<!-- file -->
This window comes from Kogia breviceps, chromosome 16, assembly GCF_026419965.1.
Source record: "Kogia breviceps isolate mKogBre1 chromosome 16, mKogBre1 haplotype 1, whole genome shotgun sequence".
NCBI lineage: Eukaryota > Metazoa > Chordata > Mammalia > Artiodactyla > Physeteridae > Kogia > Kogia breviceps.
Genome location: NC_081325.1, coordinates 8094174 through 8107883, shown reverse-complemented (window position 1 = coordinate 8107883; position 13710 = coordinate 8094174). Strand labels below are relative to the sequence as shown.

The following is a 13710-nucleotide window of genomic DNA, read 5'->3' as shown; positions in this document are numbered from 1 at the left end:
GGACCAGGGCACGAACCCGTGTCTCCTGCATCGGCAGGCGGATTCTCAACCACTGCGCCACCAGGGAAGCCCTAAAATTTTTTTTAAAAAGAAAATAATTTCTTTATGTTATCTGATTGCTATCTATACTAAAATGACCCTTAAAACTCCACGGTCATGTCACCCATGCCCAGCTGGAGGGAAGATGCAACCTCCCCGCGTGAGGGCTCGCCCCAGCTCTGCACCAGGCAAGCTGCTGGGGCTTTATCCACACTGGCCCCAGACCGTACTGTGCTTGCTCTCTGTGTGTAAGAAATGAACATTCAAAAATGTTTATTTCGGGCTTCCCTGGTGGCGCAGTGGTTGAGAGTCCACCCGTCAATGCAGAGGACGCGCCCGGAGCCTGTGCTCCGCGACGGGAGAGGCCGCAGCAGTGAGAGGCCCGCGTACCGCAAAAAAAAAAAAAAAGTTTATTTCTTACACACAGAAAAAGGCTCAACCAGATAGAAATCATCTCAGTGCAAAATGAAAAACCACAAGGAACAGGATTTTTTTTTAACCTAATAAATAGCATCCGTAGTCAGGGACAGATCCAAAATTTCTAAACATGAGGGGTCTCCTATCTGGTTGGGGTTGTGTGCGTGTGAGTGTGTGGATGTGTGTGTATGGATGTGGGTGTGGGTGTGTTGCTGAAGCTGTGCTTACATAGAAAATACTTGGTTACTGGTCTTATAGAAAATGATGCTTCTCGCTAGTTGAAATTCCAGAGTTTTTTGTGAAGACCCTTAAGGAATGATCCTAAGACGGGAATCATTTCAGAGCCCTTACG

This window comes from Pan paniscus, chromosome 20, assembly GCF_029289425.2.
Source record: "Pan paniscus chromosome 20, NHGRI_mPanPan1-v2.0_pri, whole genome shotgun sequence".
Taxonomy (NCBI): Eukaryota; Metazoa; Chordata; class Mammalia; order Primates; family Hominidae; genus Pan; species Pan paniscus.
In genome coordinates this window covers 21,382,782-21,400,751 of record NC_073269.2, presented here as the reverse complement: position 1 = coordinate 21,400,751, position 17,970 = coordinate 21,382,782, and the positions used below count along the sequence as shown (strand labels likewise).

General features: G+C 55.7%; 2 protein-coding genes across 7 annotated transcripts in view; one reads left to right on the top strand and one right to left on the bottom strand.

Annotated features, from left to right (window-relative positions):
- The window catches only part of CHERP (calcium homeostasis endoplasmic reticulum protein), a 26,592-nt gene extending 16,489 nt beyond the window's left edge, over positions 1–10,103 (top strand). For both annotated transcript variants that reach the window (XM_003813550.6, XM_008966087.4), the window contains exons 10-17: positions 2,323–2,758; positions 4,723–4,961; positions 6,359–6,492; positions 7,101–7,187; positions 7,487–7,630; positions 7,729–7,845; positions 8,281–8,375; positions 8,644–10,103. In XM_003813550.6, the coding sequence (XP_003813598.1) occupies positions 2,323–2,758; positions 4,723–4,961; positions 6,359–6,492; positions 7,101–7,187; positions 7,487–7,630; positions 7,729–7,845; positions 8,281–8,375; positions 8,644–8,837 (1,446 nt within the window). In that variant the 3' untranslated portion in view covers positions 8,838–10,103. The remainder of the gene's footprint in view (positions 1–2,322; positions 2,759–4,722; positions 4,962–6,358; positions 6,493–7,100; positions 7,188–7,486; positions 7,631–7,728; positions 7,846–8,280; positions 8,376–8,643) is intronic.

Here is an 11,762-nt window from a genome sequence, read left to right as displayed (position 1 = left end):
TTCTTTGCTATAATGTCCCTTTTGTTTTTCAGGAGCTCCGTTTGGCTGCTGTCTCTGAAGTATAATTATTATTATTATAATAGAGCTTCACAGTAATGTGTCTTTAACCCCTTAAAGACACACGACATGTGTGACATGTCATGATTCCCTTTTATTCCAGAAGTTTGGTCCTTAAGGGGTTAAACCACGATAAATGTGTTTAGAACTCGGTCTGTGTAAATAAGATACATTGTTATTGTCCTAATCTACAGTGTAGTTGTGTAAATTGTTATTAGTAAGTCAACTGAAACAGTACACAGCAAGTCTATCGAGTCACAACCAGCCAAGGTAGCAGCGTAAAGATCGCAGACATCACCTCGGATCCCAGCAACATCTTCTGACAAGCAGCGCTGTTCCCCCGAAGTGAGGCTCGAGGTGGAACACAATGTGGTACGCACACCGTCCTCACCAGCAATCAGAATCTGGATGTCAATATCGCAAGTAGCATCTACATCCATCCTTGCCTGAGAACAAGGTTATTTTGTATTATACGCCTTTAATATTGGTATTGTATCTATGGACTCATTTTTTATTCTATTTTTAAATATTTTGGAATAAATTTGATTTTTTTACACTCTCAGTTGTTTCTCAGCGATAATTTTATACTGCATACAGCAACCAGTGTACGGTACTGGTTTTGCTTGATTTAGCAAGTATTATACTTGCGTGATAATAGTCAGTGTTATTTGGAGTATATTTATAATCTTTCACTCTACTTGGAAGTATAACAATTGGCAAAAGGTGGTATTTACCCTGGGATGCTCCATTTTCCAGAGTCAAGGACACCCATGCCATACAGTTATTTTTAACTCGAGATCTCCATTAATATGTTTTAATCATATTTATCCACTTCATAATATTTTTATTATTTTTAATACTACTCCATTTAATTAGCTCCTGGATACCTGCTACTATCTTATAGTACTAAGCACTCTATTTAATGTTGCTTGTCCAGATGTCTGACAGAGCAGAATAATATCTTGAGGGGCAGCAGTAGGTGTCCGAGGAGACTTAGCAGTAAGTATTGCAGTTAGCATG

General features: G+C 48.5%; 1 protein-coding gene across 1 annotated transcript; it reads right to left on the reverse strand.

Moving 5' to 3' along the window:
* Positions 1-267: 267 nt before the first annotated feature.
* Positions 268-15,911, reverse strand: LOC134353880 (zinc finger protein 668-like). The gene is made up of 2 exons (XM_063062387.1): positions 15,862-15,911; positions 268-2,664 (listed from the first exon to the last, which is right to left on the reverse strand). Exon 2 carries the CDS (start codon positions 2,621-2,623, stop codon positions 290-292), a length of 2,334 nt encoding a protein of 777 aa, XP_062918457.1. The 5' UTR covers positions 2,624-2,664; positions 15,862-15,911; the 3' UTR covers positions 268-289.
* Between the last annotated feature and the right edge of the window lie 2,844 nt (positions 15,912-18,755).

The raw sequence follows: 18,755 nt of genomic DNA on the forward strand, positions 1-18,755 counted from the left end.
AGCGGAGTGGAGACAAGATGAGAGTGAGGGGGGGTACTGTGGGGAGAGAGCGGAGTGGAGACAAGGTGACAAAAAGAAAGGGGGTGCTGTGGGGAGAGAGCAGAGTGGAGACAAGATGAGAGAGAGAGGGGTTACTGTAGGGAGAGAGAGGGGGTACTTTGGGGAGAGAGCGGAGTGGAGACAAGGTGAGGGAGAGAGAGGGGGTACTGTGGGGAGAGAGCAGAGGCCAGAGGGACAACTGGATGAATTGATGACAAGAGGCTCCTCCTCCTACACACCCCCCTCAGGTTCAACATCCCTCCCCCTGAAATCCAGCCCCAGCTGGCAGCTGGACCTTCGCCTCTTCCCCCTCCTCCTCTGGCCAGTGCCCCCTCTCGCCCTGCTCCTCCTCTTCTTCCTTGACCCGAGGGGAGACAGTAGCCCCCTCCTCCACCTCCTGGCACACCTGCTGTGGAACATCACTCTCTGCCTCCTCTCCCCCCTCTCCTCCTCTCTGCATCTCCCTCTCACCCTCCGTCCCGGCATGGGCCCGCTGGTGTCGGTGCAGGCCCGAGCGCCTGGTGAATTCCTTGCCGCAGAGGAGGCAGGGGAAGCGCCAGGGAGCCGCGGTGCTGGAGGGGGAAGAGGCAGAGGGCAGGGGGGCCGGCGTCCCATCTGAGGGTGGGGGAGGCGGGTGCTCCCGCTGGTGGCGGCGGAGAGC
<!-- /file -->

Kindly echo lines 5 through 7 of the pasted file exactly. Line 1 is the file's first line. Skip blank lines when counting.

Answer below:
The following is a 13710-nucleotide window of genomic DNA, read 5'->3' as shown; positions in this document are numbered from 1 at the left end:
GGACCAGGGCACGAACCCGTGTCTCCTGCATCGGCAGGCGGATTCTCAACCACTGCGCCACCAGGGAAGCCCTAAAATTTTTTTTAAAAAGAAAATAATTTCTTTATGTTATCTGATTGCTATCTATACTAAAATGACCCTTAAAACTCCACGGTCATGTCACCCATGCCCAGCTGGAGGGAAGATGCAACCTCCCCGCGTGAGGGCTCGCCCCAGCTCTGCACCAGGCAAGCTGCTGGGGCTTTATCCACACTGGCCCCAGACCGTACTGTGCTTGCTCTCTGTGTGTAAGAAATGAACATTCAAAAATGTTTATTTCGGGCTTCCCTGGTGGCGCAGTGGTTGAGAGTCCACCCGTCAATGCAGAGGACGCGCCCGGAGCCTGTGCTCCGCGACGGGAGAGGCCGCAGCAGTGAGAGGCCCGCGTACCGCAAAAAAAAAAAAAAAGTTTATTTCTTACACACAGAAAAAGGCTCAACCAGATAGAAATCATCTCAGTGCAAAATGAAAAACCACAAGGAACAGGATTTTTTTTTAACCTAATAAATAGCATCCGTAGTCAGGGACAGATCCAAAATTTCTAAACATGAGGGGTCTCCTATCTGGTTGGGGTTGTGTGCGTGTGAGTGTGTGGATGTGTGTGTATGGATGTGGGTGTGGGTGTGTTGCTGAAGCTGTGCTTACATAGAAAATACTTGGTTACTGGTCTTATAGAAAATGATGCTTCTCGCTAGTTGAAATTCCAGAGTTTTTTGTGAAGACCCTTAAGGAATGATCCTAAGACGGGAATCATTTCAGAGCCCTTACG

This window comes from Pan paniscus, chromosome 20, assembly GCF_029289425.2.